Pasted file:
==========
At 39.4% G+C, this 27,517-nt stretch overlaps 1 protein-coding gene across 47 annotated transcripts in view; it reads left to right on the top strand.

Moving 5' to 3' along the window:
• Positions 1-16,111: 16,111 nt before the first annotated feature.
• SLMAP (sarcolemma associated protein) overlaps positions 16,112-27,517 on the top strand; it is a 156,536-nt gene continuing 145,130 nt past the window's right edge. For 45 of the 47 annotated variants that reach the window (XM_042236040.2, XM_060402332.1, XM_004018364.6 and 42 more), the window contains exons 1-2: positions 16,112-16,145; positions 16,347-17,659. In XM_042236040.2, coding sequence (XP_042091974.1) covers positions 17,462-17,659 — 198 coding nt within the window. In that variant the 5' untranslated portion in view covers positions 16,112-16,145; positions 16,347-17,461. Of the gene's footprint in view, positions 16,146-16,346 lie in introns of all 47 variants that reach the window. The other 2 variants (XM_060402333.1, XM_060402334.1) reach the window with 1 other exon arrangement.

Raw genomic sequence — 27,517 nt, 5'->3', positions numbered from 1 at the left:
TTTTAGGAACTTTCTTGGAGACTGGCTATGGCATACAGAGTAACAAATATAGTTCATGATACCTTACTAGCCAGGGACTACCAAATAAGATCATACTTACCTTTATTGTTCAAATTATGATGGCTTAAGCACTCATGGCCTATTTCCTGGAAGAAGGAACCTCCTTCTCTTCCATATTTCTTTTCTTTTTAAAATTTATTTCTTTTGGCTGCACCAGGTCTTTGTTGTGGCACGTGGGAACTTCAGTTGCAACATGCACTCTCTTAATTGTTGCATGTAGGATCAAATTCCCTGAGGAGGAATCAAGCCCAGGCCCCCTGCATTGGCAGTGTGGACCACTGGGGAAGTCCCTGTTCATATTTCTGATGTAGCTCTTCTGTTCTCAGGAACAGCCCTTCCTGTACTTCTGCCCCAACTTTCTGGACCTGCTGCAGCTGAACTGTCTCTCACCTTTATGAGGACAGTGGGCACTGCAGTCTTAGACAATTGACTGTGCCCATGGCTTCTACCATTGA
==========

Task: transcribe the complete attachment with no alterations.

At 39.4% G+C, this 27,517-nt stretch overlaps 1 protein-coding gene across 47 annotated transcripts in view; it reads left to right on the top strand.

Moving 5' to 3' along the window:
• Positions 1-16,111: 16,111 nt before the first annotated feature.
• SLMAP (sarcolemma associated protein) overlaps positions 16,112-27,517 on the top strand; it is a 156,536-nt gene continuing 145,130 nt past the window's right edge. For 45 of the 47 annotated variants that reach the window (XM_042236040.2, XM_060402332.1, XM_004018364.6 and 42 more), the window contains exons 1-2: positions 16,112-16,145; positions 16,347-17,659. In XM_042236040.2, coding sequence (XP_042091974.1) covers positions 17,462-17,659 — 198 coding nt within the window. In that variant the 5' untranslated portion in view covers positions 16,112-16,145; positions 16,347-17,461. Of the gene's footprint in view, positions 16,146-16,346 lie in introns of all 47 variants that reach the window. The other 2 variants (XM_060402333.1, XM_060402334.1) reach the window with 1 other exon arrangement.

Raw genomic sequence — 27,517 nt, 5'->3', positions numbered from 1 at the left:
TTTTAGGAACTTTCTTGGAGACTGGCTATGGCATACAGAGTAACAAATATAGTTCATGATACCTTACTAGCCAGGGACTACCAAATAAGATCATACTTACCTTTATTGTTCAAATTATGATGGCTTAAGCACTCATGGCCTATTTCCTGGAAGAAGGAACCTCCTTCTCTTCCATATTTCTTTTCTTTTTAAAATTTATTTCTTTTGGCTGCACCAGGTCTTTGTTGTGGCACGTGGGAACTTCAGTTGCAACATGCACTCTCTTAATTGTTGCATGTAGGATCAAATTCCCTGAGGAGGAATCAAGCCCAGGCCCCCTGCATTGGCAGTGTGGACCACTGGGGAAGTCCCTGTTCATATTTCTGATGTAGCTCTTCTGTTCTCAGGAACAGCCCTTCCTGTACTTCTGCCCCAACTTTCTGGACCTGCTGCAGCTGAACTGTCTCTCACCTTTATGAGGACAGTGGGCACTGCAGTCTTAGACAATTGACTGTGCCCATGGCTTCTACCATTGA